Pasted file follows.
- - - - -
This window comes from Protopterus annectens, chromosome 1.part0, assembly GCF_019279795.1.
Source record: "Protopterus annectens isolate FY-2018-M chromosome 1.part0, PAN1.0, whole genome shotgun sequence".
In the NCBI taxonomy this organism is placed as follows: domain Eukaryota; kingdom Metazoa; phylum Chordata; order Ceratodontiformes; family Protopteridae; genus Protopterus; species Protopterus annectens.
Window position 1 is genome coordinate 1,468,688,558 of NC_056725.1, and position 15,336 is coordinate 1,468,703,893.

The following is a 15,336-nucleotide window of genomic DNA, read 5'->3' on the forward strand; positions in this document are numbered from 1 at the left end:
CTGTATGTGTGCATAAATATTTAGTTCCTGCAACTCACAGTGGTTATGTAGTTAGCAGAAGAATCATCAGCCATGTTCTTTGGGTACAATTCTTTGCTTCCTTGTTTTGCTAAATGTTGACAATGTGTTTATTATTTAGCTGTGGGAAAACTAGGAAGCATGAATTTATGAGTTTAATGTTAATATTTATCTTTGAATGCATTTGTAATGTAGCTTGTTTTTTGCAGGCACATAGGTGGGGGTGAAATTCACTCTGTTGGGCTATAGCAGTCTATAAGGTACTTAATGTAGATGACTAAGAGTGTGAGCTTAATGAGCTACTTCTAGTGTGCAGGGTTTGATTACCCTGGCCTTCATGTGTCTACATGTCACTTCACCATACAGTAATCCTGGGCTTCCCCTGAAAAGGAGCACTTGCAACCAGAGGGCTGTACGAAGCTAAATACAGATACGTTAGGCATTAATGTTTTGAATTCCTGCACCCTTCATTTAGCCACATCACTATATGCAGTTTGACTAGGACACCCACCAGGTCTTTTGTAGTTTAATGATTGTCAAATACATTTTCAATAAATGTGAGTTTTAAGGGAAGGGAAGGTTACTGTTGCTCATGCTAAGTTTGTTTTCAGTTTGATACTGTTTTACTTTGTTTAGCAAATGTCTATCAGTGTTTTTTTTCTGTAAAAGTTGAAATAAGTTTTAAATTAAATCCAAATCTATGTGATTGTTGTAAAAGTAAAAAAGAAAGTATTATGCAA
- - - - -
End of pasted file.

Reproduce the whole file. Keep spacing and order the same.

This window comes from Protopterus annectens, chromosome 1.part0, assembly GCF_019279795.1.
Source record: "Protopterus annectens isolate FY-2018-M chromosome 1.part0, PAN1.0, whole genome shotgun sequence".
In the NCBI taxonomy this organism is placed as follows: domain Eukaryota; kingdom Metazoa; phylum Chordata; order Ceratodontiformes; family Protopteridae; genus Protopterus; species Protopterus annectens.
Window position 1 is genome coordinate 1,468,688,558 of NC_056725.1, and position 15,336 is coordinate 1,468,703,893.

The following is a 15,336-nucleotide window of genomic DNA, read 5'->3' on the forward strand; positions in this document are numbered from 1 at the left end:
CTGTATGTGTGCATAAATATTTAGTTCCTGCAACTCACAGTGGTTATGTAGTTAGCAGAAGAATCATCAGCCATGTTCTTTGGGTACAATTCTTTGCTTCCTTGTTTTGCTAAATGTTGACAATGTGTTTATTATTTAGCTGTGGGAAAACTAGGAAGCATGAATTTATGAGTTTAATGTTAATATTTATCTTTGAATGCATTTGTAATGTAGCTTGTTTTTTGCAGGCACATAGGTGGGGGTGAAATTCACTCTGTTGGGCTATAGCAGTCTATAAGGTACTTAATGTAGATGACTAAGAGTGTGAGCTTAATGAGCTACTTCTAGTGTGCAGGGTTTGATTACCCTGGCCTTCATGTGTCTACATGTCACTTCACCATACAGTAATCCTGGGCTTCCCCTGAAAAGGAGCACTTGCAACCAGAGGGCTGTACGAAGCTAAATACAGATACGTTAGGCATTAATGTTTTGAATTCCTGCACCCTTCATTTAGCCACATCACTATATGCAGTTTGACTAGGACACCCACCAGGTCTTTTGTAGTTTAATGATTGTCAAATACATTTTCAATAAATGTGAGTTTTAAGGGAAGGGAAGGTTACTGTTGCTCATGCTAAGTTTGTTTTCAGTTTGATACTGTTTTACTTTGTTTAGCAAATGTCTATCAGTGTTTTTTTTCTGTAAAAGTTGAAATAAGTTTTAAATTAAATCCAAATCTATGTGATTGTTGTAAAAGTAAAAAAGAAAGTATTATGCAA